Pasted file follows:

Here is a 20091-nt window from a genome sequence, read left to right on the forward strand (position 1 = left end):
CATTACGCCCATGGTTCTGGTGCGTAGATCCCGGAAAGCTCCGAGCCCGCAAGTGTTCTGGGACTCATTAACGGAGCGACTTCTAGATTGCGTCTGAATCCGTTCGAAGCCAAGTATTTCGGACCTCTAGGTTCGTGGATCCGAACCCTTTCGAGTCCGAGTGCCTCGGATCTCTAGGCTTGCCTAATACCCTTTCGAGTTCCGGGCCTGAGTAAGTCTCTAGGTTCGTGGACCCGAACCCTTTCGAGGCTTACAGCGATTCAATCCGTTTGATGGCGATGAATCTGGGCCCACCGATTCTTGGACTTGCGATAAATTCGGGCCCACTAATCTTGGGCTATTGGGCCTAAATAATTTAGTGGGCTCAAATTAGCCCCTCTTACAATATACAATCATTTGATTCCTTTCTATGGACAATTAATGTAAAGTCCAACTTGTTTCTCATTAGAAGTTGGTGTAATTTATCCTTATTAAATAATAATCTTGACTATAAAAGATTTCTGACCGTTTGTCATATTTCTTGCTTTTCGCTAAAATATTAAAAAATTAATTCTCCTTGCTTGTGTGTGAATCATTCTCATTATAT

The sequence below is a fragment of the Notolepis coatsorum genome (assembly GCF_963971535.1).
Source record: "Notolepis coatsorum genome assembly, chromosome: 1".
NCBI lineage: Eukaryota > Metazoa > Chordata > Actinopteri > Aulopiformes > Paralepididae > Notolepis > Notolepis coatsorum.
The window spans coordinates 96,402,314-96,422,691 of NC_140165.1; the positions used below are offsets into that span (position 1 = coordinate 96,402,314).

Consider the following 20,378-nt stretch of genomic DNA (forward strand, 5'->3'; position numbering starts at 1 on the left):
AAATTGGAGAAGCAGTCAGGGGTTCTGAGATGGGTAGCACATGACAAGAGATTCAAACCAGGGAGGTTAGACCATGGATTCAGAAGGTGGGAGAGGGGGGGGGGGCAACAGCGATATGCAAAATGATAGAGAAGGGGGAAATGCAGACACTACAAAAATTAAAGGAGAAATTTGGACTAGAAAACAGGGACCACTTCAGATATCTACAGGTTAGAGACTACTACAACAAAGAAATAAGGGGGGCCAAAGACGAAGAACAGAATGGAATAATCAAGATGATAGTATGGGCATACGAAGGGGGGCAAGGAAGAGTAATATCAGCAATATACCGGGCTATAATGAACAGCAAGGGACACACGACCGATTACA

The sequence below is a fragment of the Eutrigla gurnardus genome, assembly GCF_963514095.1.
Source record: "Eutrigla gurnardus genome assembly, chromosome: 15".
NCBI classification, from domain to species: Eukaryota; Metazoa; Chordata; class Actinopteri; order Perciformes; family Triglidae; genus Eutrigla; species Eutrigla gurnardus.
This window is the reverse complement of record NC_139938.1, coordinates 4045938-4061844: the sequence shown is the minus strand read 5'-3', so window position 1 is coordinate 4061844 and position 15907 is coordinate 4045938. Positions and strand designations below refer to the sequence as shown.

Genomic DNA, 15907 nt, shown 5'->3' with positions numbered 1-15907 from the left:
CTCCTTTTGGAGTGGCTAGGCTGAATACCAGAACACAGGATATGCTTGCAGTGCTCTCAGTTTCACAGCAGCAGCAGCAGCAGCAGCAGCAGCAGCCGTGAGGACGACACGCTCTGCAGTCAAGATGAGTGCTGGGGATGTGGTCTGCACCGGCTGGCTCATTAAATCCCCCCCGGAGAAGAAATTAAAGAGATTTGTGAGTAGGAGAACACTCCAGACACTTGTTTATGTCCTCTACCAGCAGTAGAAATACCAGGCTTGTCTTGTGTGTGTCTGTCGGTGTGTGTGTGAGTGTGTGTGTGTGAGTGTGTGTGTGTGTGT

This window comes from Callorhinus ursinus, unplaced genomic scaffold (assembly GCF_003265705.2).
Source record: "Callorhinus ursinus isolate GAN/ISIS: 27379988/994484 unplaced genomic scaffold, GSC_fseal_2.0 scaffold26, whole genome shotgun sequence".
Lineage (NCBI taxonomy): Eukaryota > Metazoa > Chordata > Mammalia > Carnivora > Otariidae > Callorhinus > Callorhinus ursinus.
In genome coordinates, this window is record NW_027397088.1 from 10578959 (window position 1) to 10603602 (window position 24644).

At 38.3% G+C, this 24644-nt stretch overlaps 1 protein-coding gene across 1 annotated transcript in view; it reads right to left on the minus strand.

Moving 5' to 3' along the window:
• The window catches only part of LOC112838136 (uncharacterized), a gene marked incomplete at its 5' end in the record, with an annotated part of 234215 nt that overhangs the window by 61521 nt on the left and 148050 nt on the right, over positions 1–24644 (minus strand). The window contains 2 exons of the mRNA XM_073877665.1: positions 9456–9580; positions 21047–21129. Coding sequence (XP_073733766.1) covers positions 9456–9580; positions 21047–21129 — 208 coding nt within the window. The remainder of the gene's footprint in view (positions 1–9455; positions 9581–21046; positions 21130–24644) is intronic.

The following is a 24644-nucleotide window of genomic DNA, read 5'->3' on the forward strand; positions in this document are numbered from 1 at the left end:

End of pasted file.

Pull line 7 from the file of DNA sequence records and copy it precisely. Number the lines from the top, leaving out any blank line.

Consider the following 20,378-nt stretch of genomic DNA (forward strand, 5'->3'; position numbering starts at 1 on the left):